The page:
We also went to visit the Old Church Gallery (art gallery and museum) in Floyd, Virginia. Elizabeth is standing by a spinning wheel used by a spinster in our family, Frances Keziah Allen McNeil. She had no children of her own and spun for her husband’s large family who all called her Aunt Fanny. History courtesy of Old Church Gallery and Clara Martin.


Someday, I would love to try my hand at spinning and knit a scarf from my hand-spun yarn.

Painting a Barn Quilt Block (part two)

Last week, I took a Barn Quilt Painting Class at our local art center.

There were over one-hundred patterns to choose from but I already had my eye on an intricate quilt block, “Farmer’s Fancy”. I hope you enjoy seeing our progress while making this block.

Everyone who took the class had been trying to figure out how to paint a barn quilt of their own. I’m just curious—have you ever had a desire to paint one or do you wish you had one?  If so, I’d love to read your comments.

Most of the students who took the class don’t have a barn to hang their quilt on. One will be hung on a woodshed, another on a springhouse and ours will be displayed above the garage door.

IMG_20140416_023352This awesome man is my husband and he’s such a good sport to always tote and carry my stuff!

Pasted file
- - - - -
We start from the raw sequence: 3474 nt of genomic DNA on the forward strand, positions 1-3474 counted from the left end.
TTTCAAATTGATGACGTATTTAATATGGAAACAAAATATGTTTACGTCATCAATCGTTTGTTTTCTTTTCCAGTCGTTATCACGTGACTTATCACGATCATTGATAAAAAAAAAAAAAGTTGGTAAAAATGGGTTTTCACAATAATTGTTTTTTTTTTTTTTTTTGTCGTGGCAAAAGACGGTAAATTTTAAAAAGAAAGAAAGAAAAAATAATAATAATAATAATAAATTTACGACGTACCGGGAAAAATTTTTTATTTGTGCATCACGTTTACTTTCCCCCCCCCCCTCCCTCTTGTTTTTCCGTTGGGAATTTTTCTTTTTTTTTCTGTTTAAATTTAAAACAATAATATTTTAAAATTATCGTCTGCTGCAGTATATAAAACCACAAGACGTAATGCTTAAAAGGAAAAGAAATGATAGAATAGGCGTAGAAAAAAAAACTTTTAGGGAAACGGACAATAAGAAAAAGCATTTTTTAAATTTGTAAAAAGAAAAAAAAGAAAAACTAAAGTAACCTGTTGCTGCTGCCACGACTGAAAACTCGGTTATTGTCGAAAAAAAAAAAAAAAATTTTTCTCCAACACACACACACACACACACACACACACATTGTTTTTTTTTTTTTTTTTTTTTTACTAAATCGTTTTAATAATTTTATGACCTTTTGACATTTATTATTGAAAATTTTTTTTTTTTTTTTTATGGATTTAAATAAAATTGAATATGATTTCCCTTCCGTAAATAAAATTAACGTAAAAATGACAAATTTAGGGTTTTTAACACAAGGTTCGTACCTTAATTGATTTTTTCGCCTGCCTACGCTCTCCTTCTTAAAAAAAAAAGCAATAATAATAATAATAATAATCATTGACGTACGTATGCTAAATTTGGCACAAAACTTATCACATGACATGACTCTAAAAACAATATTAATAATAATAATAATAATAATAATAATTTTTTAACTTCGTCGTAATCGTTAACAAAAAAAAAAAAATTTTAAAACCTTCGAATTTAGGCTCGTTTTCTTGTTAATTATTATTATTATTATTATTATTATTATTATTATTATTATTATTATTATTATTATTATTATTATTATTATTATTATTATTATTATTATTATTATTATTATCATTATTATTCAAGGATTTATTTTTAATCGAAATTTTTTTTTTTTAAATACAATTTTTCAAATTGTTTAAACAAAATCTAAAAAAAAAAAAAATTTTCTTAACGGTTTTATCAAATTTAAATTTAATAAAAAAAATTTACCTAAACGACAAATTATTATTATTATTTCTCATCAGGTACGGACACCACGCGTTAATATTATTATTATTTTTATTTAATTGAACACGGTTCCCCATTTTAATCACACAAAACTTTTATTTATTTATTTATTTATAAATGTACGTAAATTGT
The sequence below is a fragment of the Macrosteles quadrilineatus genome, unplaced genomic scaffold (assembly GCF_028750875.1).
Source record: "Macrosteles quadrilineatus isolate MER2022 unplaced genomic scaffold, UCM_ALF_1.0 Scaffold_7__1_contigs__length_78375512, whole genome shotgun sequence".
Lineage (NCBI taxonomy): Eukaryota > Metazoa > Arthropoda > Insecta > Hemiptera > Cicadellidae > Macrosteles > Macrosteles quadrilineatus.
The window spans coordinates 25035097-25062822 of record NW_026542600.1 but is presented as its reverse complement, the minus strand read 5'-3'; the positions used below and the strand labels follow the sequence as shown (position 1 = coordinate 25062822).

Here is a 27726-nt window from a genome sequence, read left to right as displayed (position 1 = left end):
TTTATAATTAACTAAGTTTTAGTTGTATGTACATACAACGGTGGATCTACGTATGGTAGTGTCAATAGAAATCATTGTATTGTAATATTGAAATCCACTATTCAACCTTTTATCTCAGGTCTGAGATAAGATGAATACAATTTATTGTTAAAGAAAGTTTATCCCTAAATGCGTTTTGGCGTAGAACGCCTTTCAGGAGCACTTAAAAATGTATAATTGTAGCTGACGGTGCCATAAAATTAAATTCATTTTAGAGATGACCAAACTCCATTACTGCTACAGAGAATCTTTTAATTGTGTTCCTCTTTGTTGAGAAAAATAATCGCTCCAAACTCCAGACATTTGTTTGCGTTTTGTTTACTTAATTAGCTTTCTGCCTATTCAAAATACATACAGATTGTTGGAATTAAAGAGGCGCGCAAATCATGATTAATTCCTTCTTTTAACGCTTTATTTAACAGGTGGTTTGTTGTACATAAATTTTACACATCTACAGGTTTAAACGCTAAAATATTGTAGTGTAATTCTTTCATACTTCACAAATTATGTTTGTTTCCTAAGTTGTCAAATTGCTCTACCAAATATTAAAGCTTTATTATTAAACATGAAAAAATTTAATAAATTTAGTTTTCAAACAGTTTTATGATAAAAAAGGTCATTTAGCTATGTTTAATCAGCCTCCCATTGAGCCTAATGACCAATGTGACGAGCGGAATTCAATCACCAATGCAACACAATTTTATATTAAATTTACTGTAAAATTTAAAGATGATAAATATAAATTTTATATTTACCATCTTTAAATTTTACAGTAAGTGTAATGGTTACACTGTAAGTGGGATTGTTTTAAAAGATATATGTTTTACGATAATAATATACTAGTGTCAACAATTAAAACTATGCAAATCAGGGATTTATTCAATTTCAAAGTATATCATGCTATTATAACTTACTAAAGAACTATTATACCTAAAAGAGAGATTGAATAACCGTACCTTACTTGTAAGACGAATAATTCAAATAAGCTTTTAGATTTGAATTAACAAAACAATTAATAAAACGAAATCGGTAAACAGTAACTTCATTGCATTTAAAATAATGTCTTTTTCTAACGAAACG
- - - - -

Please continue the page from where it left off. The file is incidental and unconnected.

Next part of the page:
IMG_20140416_021104Jim, the “official taper”, was a big help.

IMG_20140416_015813This block is not finished but will be awesome!  I had more fun than should be allowed at the Barn Quilt Painting Class.
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Painting a Barn Quilt Block (part one)

On numerous occasions, we have enjoyed traveling the breathtaking, winding roads of West Virginia, to see picturesque country landscape scenes along the Barn Quilt Trail. Last fall my husband asked, “What do you want for your birthday?”

I replied, “A barn quilt”. Neither one of us knew how to go about getting one. I’ve heard of them selling for up to $800. I considered painting one but was unsure about what products to use. I wanted to be sure my barn quilt would last after spending all that time painting and didn’t want to attempt making one until researching the correct products to use.

Recently, I heard about a Barn Quilt Painting Class at our local art center.  Not one to dally, I signed up immediately. The teacher, Bonnie Schropshire, traveled from North Carolina for the class.  She was a great instructor and I still can’t believe she drew our quilt block pattern for us before class!

It was great fun to see the progress of my fellow students’ work. I have taken many classes but the camaraderie among those in this class was extra special. Most students were quilters and we all had something in common—everyone had been trying to figure out how to get their hands on a barn quilt they could call their own.

The chattering ladies planned and talked about a future “barn quilt trail progressive dinner” visiting each other’s homes and seeing our barn quilts hung in all their splendor and glory.

I think you will enjoy the following photos portraying students’ color schemes and barn quilt blocks created by these talented ladies.

IMG_20140416_022205Educational and Gallery Programming Director of the JAX painting her barn quilt block.







Enjoy the teacher’s spectacular class samples below. IMG_20140416_023127

IMG_20140416_022642Did you notice how the teacher outlined her blocks?  It really added a nice touch to finishing out the quilt block.